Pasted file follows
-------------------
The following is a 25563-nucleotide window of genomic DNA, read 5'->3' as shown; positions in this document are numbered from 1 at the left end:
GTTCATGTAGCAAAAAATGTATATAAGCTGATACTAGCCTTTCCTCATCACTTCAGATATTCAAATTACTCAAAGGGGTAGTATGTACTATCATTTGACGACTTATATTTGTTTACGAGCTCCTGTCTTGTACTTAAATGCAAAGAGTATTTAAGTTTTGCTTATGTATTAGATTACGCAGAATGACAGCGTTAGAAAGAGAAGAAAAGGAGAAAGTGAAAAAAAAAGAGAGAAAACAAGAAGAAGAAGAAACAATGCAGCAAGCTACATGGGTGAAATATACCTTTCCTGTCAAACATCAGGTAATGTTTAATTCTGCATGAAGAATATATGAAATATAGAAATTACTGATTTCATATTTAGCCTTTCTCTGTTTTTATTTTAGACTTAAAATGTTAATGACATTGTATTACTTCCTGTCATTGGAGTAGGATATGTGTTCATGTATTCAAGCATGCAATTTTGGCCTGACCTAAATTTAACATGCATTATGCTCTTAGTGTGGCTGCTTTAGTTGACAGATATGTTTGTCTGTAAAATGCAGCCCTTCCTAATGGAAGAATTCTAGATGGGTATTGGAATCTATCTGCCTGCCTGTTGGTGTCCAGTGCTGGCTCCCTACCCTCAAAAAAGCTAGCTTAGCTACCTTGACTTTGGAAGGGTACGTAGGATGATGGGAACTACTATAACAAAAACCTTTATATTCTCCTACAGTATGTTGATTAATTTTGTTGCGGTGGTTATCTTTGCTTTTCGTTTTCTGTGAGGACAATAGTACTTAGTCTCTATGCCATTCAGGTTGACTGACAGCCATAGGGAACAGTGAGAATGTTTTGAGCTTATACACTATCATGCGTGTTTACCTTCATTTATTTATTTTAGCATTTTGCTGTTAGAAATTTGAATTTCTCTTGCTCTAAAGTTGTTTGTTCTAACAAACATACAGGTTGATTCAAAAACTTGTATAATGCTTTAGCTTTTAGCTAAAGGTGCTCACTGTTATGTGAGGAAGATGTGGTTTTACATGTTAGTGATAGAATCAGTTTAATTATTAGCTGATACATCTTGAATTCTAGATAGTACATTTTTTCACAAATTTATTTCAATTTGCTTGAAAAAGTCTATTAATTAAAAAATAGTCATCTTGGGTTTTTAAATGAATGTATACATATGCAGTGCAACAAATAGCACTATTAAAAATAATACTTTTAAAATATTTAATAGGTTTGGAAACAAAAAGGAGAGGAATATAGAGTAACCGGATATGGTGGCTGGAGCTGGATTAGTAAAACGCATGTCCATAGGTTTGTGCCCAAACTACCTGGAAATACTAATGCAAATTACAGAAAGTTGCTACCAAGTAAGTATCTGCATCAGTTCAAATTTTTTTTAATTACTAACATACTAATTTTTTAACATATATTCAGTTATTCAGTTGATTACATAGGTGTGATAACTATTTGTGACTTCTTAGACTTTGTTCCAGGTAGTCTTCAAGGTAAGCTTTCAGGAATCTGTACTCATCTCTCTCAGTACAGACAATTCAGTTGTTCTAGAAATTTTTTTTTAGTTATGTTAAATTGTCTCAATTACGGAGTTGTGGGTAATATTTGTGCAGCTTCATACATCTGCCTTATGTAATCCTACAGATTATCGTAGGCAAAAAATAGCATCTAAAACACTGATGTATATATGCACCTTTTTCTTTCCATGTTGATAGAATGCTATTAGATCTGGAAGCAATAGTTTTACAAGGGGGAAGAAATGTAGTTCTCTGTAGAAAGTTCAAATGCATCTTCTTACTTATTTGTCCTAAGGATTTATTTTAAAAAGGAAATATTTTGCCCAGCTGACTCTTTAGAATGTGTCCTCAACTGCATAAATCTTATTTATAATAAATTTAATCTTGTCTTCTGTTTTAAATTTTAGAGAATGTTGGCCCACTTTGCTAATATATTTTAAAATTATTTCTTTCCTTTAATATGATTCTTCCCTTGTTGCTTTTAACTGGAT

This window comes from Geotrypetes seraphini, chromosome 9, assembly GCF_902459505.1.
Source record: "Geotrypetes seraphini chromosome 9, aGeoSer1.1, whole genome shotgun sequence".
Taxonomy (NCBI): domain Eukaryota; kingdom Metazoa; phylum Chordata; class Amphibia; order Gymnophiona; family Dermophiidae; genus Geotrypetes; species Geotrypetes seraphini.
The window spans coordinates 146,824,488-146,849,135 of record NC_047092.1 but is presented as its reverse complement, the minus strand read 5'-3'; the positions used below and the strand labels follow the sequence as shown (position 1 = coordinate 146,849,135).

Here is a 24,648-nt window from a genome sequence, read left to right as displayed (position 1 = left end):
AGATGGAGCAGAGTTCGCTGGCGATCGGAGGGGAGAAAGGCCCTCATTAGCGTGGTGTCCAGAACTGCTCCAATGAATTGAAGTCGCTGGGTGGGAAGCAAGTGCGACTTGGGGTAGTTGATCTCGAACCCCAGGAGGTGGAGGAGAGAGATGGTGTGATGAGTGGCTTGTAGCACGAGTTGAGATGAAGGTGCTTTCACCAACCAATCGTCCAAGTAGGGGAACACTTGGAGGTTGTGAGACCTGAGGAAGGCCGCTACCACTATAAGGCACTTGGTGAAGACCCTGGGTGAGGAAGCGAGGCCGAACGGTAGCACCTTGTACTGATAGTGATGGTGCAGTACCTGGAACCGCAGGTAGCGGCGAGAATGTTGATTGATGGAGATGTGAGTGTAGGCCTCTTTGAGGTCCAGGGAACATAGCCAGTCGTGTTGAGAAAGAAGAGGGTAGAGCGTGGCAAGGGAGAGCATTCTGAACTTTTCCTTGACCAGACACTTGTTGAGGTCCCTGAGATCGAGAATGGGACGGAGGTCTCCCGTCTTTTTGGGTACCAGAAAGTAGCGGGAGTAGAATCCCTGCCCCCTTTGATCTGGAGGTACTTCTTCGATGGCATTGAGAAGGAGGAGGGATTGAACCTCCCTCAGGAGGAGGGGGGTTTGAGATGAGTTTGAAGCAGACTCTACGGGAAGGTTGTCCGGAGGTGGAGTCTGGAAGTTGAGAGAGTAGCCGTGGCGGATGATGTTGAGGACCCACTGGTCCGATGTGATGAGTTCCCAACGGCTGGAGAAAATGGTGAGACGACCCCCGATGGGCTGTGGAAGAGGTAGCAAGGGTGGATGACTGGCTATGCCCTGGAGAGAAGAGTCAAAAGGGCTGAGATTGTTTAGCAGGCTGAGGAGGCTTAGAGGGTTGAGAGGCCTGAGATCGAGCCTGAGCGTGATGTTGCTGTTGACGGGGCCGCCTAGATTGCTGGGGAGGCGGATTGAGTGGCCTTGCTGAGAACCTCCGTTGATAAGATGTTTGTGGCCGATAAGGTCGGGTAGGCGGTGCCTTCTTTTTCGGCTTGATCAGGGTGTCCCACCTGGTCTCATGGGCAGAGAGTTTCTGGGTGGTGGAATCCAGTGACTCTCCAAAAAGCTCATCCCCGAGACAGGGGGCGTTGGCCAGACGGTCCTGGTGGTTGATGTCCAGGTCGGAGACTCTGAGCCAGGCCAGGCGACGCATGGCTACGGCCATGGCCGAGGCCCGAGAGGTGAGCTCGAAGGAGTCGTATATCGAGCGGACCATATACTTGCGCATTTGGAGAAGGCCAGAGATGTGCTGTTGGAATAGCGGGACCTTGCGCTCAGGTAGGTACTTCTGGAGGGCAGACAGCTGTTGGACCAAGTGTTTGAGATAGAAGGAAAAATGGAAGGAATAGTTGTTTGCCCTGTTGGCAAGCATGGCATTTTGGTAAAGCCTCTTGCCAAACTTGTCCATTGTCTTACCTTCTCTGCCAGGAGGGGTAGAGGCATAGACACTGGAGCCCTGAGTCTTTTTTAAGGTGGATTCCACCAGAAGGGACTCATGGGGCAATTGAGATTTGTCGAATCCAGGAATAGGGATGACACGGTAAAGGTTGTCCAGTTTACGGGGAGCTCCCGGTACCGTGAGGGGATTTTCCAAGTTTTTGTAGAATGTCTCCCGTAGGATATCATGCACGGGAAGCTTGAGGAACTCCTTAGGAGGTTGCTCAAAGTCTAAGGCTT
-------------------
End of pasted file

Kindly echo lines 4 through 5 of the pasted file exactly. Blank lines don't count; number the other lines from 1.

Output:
Source record: "Geotrypetes seraphini chromosome 9, aGeoSer1.1, whole genome shotgun sequence".
Taxonomy (NCBI): domain Eukaryota; kingdom Metazoa; phylum Chordata; class Amphibia; order Gymnophiona; family Dermophiidae; genus Geotrypetes; species Geotrypetes seraphini.